First things first – I haven’t used this board enough for this to qualify as a “review”. This is simply my brief experience of a “test drive” – four or five runs on the 150m, indoor slope at Castleford.
In fact, there is only one comment that I’m confident in making – so you’re welcome to stop reading after the next sentence. If you’re thinking of buying Bataleon’s Evil Twin – try it out before you buy, because it feels different to other snowboards.
Courtesy of Simon, a rider from Castleford, I got to strap into a 151 Evil Twin. The base design that Bataleon are using is certainly unique, but we’ll come to that in a moment. The first thing that I noticed was that the board seemed a little heavier than the Ride Kink (152). Nothing major – but heavier still.
This was followed closely by the flex pattern – which is different to the Kink. Relative to the Kink the Evil Twin is stiff in the nose and tail, being softer in the middle. I believe that Bataleon’s intention here is to make the board really good for locking onto rails whilst still maintaining some rigidity for good pop and stability. Conversly the Kink’s tips are much softer – designed to be easier to press and smooth to butter.
How did I come to this conclusion in 5 runs? Well, you know what it’s like when you strap into a new board. You start popping off the tail here and pressing on the nose there… I also tried a few butters on the flat, nose press, tail press and popping out of the butter. It is stiffer than the Kink in the nose and tail, but it’s still a jib board that you can do all the usual stuff on.
Which is better? Well that comes down to personal preference. How do you want your jib stick to flex?
So, triple base technology? You feel the difference straight away! I hear/read that it’s better for edge initiation, better for riding straight/flat and better for not catching an edge when jibbing.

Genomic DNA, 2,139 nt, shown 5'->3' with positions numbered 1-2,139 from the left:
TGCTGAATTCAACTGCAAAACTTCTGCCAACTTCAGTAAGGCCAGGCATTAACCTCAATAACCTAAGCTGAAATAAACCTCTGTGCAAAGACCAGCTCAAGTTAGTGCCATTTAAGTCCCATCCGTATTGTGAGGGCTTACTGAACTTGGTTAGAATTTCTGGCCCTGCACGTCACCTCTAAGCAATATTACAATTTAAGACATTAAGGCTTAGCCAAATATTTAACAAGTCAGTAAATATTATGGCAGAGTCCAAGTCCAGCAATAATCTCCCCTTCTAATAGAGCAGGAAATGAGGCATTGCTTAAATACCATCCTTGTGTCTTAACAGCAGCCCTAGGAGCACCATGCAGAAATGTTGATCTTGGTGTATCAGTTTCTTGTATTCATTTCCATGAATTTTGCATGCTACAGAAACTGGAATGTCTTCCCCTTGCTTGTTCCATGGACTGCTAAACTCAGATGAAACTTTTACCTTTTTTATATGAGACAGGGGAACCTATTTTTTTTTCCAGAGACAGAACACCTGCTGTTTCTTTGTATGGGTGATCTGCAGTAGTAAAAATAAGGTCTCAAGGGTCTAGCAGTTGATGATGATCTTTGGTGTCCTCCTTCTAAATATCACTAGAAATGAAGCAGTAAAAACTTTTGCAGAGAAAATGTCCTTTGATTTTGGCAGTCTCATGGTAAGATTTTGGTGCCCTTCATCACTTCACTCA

I experienced some of this. Riding straight felt kinda weird, but I can see how with time, the base would lend itself well to this. The base design also seemed to help with sketchy landings, providing a small window before an edge makes contact.
However, my only substantial comment regarding the triple base is that my first impression was “this feels like a board that’s gonna take a little getting used to”. And like I said at the top, I haven’t ridden it enough to be used to it.
So what the board really rides like I can’t say. Nor can I say how long it takes to get familiar with it: maybe it’s an hour, or a day, perhaps longer. It has however had good reviews, and nothing about the board made me think it wouldn’t be really sweet. It was just different.
To anyone thinking of getting one, my advice is this: try it out, use it for longer than I did. Maybe when it comes down to it, it’s not that different – but find out. Either that, or speak to someone who’s opinion you trust and who has ridden the board on the terrain that you intend to ride.
Personally I’m not sure that I want to “get used” to a different base design, but maybe that means I’m missing out. The Evil Twin has a good following, it “feels” like a quality snowboard in the hand, I’ve heard nothing but good things about it and the graphics are sick…